Can Menopause Cause Nausea?
You might be surprised when you enter menopause and start experiencing nausea and other gastrointestinal issues. This is not talked about much, so it’s possible you don’t know that nausea is a relatively common side effect of menopause. Read on to learn more about the hows and whys of nausea during menopause and what you can do about it.
Is Nausea a Menopause Symptom?
It certainly can be, and there are several potential causes. Both estrogen and progesterone levels drop dramatically in menopause, and it is known that low progesterone levels can cause gastrointestinal (GI) problems. The research shows that low progesterone slows down gut motility, meaning digestion slows down. Delayed gastric emptying can cause nausea in some people.
Low estrogen and high cortisol levels in menopause cause an increase in adrenaline. This can also affect the digestive system and lead to nausea.
Experts have also determined that hot flashes caused by low estrogen can trigger nausea in about 5% of women. It is thought to be caused by rapid changes in blood pressure that take place during a hot flash.
Anybody might develop GI symptoms in menopause, but research suggests that non-Hispanic white women are most at risk.
How Long Does Nausea Last in Menopause?
Don’t panic, you won’t feel nauseous for the rest of your life. There is almost no research available on this topic, so we must rely on anecdotal data to get an idea of what to expect. It appears that nausea is most likely to be an issue during perimenopause and the early stages of menopause. For most people, GI issues will self-resolve as your body adjusts to its new hormone levels.
Perimenopause can last for several years, however, and living with GI issues for that long may not be something you’re willing to do. Luckily, there are ways to alleviate and prevent nausea in menopause.
Preventing Nausea During Menopause
Figuring out what works best for you might take some trial and error, but there are some simple steps you can take to improve your GI symptoms.
Avoid certain foods and beverages
Some people find that spicy foods, alcohol, hot drinks, and caffeinated beverages worsen their nausea. Be a detective and test out if eliminating any of these things from your diet offer you some relief.
Eat lighter meals earlier
Eating late in the evening, especially a heavy meal, can upset your stomach even the next day. Eating a light, easy-to-digest meal earlier in the evening may help. As a bonus, this strategy can also help with weight management.
Manage hot flashes
Small lifestyle adjustments can help manage hot flashes. Some simple things you can do are dress in layers, avoid alcohol and caffeine, maintain a healthy weight, choose a healthy diet, and sleep in a cool room. Tracking your triggers can also help identify the root cause of hot flashes and help you make behavioral changes.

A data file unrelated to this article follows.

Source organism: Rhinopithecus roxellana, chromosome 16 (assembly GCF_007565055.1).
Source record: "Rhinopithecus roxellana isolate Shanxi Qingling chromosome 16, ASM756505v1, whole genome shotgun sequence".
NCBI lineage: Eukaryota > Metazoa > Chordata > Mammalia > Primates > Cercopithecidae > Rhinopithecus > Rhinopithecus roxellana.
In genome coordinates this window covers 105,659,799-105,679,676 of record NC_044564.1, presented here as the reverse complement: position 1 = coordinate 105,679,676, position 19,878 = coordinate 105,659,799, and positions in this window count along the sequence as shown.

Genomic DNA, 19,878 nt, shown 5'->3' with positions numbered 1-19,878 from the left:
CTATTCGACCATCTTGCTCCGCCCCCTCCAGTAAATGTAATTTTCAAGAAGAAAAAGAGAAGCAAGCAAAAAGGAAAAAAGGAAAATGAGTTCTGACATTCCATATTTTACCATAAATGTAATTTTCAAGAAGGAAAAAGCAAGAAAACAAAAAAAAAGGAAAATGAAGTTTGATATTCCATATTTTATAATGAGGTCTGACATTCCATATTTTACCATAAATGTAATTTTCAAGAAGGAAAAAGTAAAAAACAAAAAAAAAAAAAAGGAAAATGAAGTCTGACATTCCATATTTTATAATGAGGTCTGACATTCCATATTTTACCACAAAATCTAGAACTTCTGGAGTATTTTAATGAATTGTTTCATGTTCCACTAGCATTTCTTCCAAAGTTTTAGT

Give Hormone Therapy (HT) a try
HT can stop or significantly minimize hot flashes, which may be helpful if your nausea is hot flash related. Counterintuitively, HT can cause nausea in some people. If this is a treatment option you’re interested in, be aware that there’s a chance it won’t be the cure-all you’re expecting. Talk to your healthcare provider about the risks and benefits of HT, or use the handy hormone therapy decision support tool in the Midday app.
Holistic Remedies for Nausea During Menopause
Phytoestrogen-rich foods like soy have been shown to minimize hot flashes in menopausal women, and less severe and frequent hot flashes can lessen nausea.
Cinnamon has been shown to relieve nausea and GI distress. When taken in high doses, it can interact with some medications, so use it in moderation.
Ginger has been used since ancient times for a multitude of medicinal purposes. Science has backed up its efficacy in treating nausea and vomiting. Adding ginger to your diet can be a cheap, safe, and effective way to combat nausea in menopause. Ginger teas are an easy way to get started.
Experts say that peppermint, specifically the smell of peppermint, is effective in reducing post-surgical nausea. Adding a little aromatherapy with peppermint oil into your life can help your stomach feel more settled.
Supplementing with vitamin B6 might ease some of your nausea. Studies have shown a positive impact of B6 supplementation on pregnancy-related nausea. Although you’re not pregnant, it may be worth a shot to try B6. Talk to your healthcare clinician first and see if it’s a good choice for you, as supplements can interfere with medications you may be taking.
Lifestyle and diet can dramatically impact your experience of menopause-related nausea, and there are natural and pharmacological ways to address your GI issues.
It’s always a good idea to discuss your symptoms with your clinician so you can work together to come up with the best treatment strategy for you. It’s not okay for you to live with nausea, and you don’t have to.
Jennifer Turkyilmaz, RN, BSN, is a medical writer who worked for many years in women’s health as a high-risk pregnancy nurse. She is also a newly menopausal woman who wishes she had known more about what to expect before it happened to her.
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